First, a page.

US 5363233 A
A plurality of fiber optic laser members are supported in an apertured plate so as to form an array supplied by an optical pump. Individual members may have the light passing there through modulated by respective modulators. Light from the fiber optic laser array illuminates an optical storage medium which stores information. The resulting output undergoes Fourier transformation and optical filtering. Filtered light then undergoes inverse Fourier transformation and detection.
1. An optical correlator comprising:
a plurality of fiber optic laser members;
a plate having an array of apertures formed therein for receiving the fiber optic laser members;
an optical pump located at an input end of the fiber optic laser members;
light modulating means interposed between the pumping means and the fiber optic laser members for respectively modulating light carried by the fiber optic laser members;
wherein the light modulating means are individually and independently driven to aid detection of a single target, or multiple targets for which stored information exists, the orientation of one or more targets being determined by the highest output from the detecting means;
means located in optical alignment with the fiber optic laser members for storing optical information;
means for performing a Fourier transform of the information illuminated by the fiber optic laser members;
means located at the optical output of the transform means for optically filtering a Fourier transform of the stored optical information;
means located in optical alignment with the optical output of the filtering means for performing an inverse Fourier transform of an optically filtered information;
means for detecting the optical output of the inverse Fourier transform; and
lens means interposed between the fiber optic laser array and the optical information storing means for collimating light beams emitted by the fiber optic laser array.
The present invention relates to optical correlators, and more particularly to an optical correlator using laser sources.
An optical correlator featuring multiple matched filter arrays requires a plurality of laser beams to address the spatially separated matched filter channels. For example, if N filter channels are to be simultaneously utilized in the correlation process, then N separate laser beams are needed.
The above-mentioned objects and advantages of the present invention will be more clearly understood when considered in conjunction with the accompanying drawings, in which:
FIG. 1 is a schematic diagram of a prior art optical correlator utilizing individual laser sources;
FIG. 2 is a schematic illustration of a prior art optical correlator employing a holographic lens array;
FIG. 3 is a schematic representation of the present optical correlator employing a fiber optic laser array;
FIG. 4 is a schematic illustration of the present invention wherein each fiber optic laser has its light individually modulated.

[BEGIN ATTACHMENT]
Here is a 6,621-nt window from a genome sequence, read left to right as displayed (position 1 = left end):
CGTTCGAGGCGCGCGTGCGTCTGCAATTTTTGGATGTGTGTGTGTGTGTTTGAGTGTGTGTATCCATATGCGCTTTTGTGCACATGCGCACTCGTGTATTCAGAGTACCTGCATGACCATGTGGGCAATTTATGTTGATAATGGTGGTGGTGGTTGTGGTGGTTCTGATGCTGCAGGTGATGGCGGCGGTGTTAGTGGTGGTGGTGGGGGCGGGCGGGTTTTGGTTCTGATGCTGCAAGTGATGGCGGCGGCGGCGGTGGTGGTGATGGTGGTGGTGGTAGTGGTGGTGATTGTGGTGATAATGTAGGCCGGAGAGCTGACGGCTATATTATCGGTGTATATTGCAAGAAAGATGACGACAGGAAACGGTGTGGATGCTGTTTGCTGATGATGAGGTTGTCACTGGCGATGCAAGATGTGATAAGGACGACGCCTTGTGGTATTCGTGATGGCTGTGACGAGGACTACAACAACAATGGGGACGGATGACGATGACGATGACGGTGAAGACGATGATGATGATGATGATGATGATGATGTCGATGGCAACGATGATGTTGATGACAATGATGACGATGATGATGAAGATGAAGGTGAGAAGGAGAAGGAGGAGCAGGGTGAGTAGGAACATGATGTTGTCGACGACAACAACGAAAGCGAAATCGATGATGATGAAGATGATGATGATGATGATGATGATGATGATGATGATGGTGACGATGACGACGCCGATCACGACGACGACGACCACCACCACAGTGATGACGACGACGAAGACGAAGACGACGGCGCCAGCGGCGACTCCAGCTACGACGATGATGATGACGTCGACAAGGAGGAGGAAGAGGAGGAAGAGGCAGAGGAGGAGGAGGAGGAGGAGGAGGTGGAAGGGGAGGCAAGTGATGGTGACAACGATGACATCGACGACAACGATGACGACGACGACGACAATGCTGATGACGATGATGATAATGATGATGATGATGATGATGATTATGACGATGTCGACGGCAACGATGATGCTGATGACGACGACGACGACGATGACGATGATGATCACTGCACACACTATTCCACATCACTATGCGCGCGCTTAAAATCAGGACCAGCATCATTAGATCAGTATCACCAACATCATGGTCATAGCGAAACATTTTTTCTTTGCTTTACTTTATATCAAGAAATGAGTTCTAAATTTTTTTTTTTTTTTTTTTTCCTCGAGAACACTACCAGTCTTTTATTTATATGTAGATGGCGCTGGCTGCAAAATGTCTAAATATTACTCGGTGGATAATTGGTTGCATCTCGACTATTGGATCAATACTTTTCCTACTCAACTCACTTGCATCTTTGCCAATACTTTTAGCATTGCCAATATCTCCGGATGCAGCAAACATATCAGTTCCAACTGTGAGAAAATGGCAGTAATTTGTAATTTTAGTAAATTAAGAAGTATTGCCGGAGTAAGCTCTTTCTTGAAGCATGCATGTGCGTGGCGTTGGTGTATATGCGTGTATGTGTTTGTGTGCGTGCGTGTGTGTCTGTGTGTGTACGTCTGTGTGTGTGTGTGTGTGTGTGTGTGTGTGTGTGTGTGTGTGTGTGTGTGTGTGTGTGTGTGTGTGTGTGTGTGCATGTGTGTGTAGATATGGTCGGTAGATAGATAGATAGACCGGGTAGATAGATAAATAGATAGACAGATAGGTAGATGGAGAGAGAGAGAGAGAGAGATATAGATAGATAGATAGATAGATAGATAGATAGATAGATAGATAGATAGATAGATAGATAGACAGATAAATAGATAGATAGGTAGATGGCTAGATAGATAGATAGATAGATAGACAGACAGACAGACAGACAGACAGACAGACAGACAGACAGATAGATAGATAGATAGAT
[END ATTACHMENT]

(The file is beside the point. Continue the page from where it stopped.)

One simple implementation of such a correlator as prior art is illustrated in FIG. 1. The N-laser sources 10 each emit diverging beams 12. The beams are collimated with lens 14 and the collimated array of beams 16 illuminates an optical component 18 that contains the input information to be processed. For example, the information may be contained on a film record or a spatial light modulator. The exiting beams 20 are collected by a Fourier transform lens 22 and brought to an array of focused beams 24 that impinge on an optical component 26 that contains the multiple matched filter or spatial filter array. A portion of the light emerging (28) from the optical component 26 is collected by a so-called inverse transform lens 30 and brought to a focus 32 onto a detector 34. The detector output is related mathematically to the correlation of the input information with that stored in the multiple matched filter array as memory elements.
This setup is very impractical if a large number of beams is required. For compactness, the N-laser sources could be comprised of an array of laser diodes. However, a major drawback is that the beam profiles tend to be elliptic rather than circular in cross section. Pinhole spatial filtering would be relatively more involved and difficult to implement compared to pinhole filtering of a single gas laser source. Also, alignment of the laser sources would be tedious and time consuming.
A second prior art arrangement uses a special holographic optical element, a so-called multiple holographic lens to generate an array of focused beams. This system is illustrated in FIG. 2. Those components being identical with those of the system of FIG. 1 will be indicated by the same reference numeral. Radiation from a single laser source 50 is expanded and collimated with optical components 52. The single collimated beam 54 illuminates the optical component 18 that contains the input information to be processed. The exiting beam 58 is incident on the multiple holographic lens array component 60. A multiplicity of beams 62 generated by 60 form an array of focused beams 64. This array impinges on the multiple matched filter array 26. A portion of light (28) exiting the filter 26 is similar in content and function as described in connection with FIG. 1.